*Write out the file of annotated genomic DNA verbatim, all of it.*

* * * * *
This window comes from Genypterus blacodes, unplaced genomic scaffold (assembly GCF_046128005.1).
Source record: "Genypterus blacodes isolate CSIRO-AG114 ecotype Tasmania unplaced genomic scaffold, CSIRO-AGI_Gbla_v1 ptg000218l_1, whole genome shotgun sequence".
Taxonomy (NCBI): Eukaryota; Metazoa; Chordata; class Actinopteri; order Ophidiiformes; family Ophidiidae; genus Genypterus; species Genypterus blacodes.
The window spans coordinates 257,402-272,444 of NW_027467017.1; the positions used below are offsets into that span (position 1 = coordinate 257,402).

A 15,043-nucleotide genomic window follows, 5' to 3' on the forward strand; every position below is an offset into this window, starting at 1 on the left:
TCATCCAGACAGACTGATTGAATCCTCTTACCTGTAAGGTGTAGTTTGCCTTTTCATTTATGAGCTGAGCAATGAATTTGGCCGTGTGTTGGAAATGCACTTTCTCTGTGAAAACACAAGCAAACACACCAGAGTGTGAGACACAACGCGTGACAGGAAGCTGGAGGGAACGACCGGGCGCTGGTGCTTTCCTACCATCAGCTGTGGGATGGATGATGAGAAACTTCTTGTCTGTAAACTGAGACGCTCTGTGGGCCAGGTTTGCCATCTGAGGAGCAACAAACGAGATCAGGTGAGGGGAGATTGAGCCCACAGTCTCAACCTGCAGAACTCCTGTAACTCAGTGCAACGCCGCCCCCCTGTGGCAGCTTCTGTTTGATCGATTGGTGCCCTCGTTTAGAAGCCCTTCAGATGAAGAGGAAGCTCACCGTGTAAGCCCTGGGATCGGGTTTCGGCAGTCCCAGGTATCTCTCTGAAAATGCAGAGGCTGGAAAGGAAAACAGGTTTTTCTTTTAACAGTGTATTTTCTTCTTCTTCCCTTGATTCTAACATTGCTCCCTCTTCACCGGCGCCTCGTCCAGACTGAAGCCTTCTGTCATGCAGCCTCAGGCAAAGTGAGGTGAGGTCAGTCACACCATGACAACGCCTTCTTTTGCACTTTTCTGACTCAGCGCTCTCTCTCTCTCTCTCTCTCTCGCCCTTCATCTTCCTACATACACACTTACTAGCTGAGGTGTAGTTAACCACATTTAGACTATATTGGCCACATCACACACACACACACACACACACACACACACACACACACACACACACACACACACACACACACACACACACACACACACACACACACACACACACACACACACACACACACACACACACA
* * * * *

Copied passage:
This window comes from Genypterus blacodes, unplaced genomic scaffold (assembly GCF_046128005.1).
Source record: "Genypterus blacodes isolate CSIRO-AG114 ecotype Tasmania unplaced genomic scaffold, CSIRO-AGI_Gbla_v1 ptg000218l_1, whole genome shotgun sequence".
Taxonomy (NCBI): Eukaryota; Metazoa; Chordata; class Actinopteri; order Ophidiiformes; family Ophidiidae; genus Genypterus; species Genypterus blacodes.
The window spans coordinates 257,402-272,444 of NW_027467017.1; the positions used below are offsets into that span (position 1 = coordinate 257,402).

A 15,043-nucleotide genomic window follows, 5' to 3' on the forward strand; every position below is an offset into this window, starting at 1 on the left:
TCATCCAGACAGACTGATTGAATCCTCTTACCTGTAAGGTGTAGTTTGCCTTTTCATTTATGAGCTGAGCAATGAATTTGGCCGTGTGTTGGAAATGCACTTTCTCTGTGAAAACACAAGCAAACACACCAGAGTGTGAGACACAACGCGTGACAGGAAGCTGGAGGGAACGACCGGGCGCTGGTGCTTTCCTACCATCAGCTGTGGGATGGATGATGAGAAACTTCTTGTCTGTAAACTGAGACGCTCTGTGGGCCAGGTTTGCCATCTGAGGAGCAACAAACGAGATCAGGTGAGGGGAGATTGAGCCCACAGTCTCAACCTGCAGAACTCCTGTAACTCAGTGCAACGCCGCCCCCCTGTGGCAGCTTCTGTTTGATCGATTGGTGCCCTCGTTTAGAAGCCCTTCAGATGAAGAGGAAGCTCACCGTGTAAGCCCTGGGATCGGGTTTCGGCAGTCCCAGGTATCTCTCTGAAAATGCAGAGGCTGGAAAGGAAAACAGGTTTTTCTTTTAACAGTGTATTTTCTTCTTCTTCCCTTGATTCTAACATTGCTCCCTCTTCACCGGCGCCTCGTCCAGACTGAAGCCTTCTGTCATGCAGCCTCAGGCAAAGTGAGGTGAGGTCAGTCACACCATGACAACGCCTTCTTTTGCACTTTTCTGACTCAGCGCTCTCTCTCTCTCTCTCTCTCTCGCCCTTCATCTTCCTACATACACACTTACTAGCTGAGGTGTAGTTAACCACATTTAGACTATATTGGCCACATCACACACACACACACACACACACACACACACACACACACACACACACACACACACACACACACACACACACACACACACACACACACACACACACACACACACACACACACACACACACA